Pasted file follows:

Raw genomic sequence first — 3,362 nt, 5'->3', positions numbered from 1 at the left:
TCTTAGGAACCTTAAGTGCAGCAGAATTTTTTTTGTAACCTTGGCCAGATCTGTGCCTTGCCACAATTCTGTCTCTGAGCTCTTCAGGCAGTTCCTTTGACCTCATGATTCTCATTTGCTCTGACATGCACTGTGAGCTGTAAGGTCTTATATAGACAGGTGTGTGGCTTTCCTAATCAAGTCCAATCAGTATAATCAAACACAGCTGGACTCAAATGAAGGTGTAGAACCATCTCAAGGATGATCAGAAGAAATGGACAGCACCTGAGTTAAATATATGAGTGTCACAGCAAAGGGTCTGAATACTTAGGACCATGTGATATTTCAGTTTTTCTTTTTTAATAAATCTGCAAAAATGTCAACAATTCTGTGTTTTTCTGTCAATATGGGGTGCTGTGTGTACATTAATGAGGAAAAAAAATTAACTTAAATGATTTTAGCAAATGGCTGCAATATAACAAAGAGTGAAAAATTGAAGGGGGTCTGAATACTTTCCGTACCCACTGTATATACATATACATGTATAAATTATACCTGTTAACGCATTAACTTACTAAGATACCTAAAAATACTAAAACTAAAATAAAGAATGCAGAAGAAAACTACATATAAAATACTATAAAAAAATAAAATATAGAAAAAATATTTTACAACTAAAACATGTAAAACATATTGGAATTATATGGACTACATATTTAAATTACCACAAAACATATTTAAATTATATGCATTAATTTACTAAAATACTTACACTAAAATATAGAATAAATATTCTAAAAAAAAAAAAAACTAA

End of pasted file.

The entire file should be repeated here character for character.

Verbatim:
Raw genomic sequence first — 3,362 nt, 5'->3', positions numbered from 1 at the left:
TCTTAGGAACCTTAAGTGCAGCAGAATTTTTTTTGTAACCTTGGCCAGATCTGTGCCTTGCCACAATTCTGTCTCTGAGCTCTTCAGGCAGTTCCTTTGACCTCATGATTCTCATTTGCTCTGACATGCACTGTGAGCTGTAAGGTCTTATATAGACAGGTGTGTGGCTTTCCTAATCAAGTCCAATCAGTATAATCAAACACAGCTGGACTCAAATGAAGGTGTAGAACCATCTCAAGGATGATCAGAAGAAATGGACAGCACCTGAGTTAAATATATGAGTGTCACAGCAAAGGGTCTGAATACTTAGGACCATGTGATATTTCAGTTTTTCTTTTTTAATAAATCTGCAAAAATGTCAACAATTCTGTGTTTTTCTGTCAATATGGGGTGCTGTGTGTACATTAATGAGGAAAAAAAATTAACTTAAATGATTTTAGCAAATGGCTGCAATATAACAAAGAGTGAAAAATTGAAGGGGGTCTGAATACTTTCCGTACCCACTGTATATACATATACATGTATAAATTATACCTGTTAACGCATTAACTTACTAAGATACCTAAAAATACTAAAACTAAAATAAAGAATGCAGAAGAAAACTACATATAAAATACTATAAAAAAATAAAATATAGAAAAAATATTTTACAACTAAAACATGTAAAACATATTGGAATTATATGGACTACATATTTAAATTACCACAAAACATATTTAAATTATATGCATTAATTTACTAAAATACTTACACTAAAATATAGAATAAATATTCTAAAAAAAAAAAAAACTAA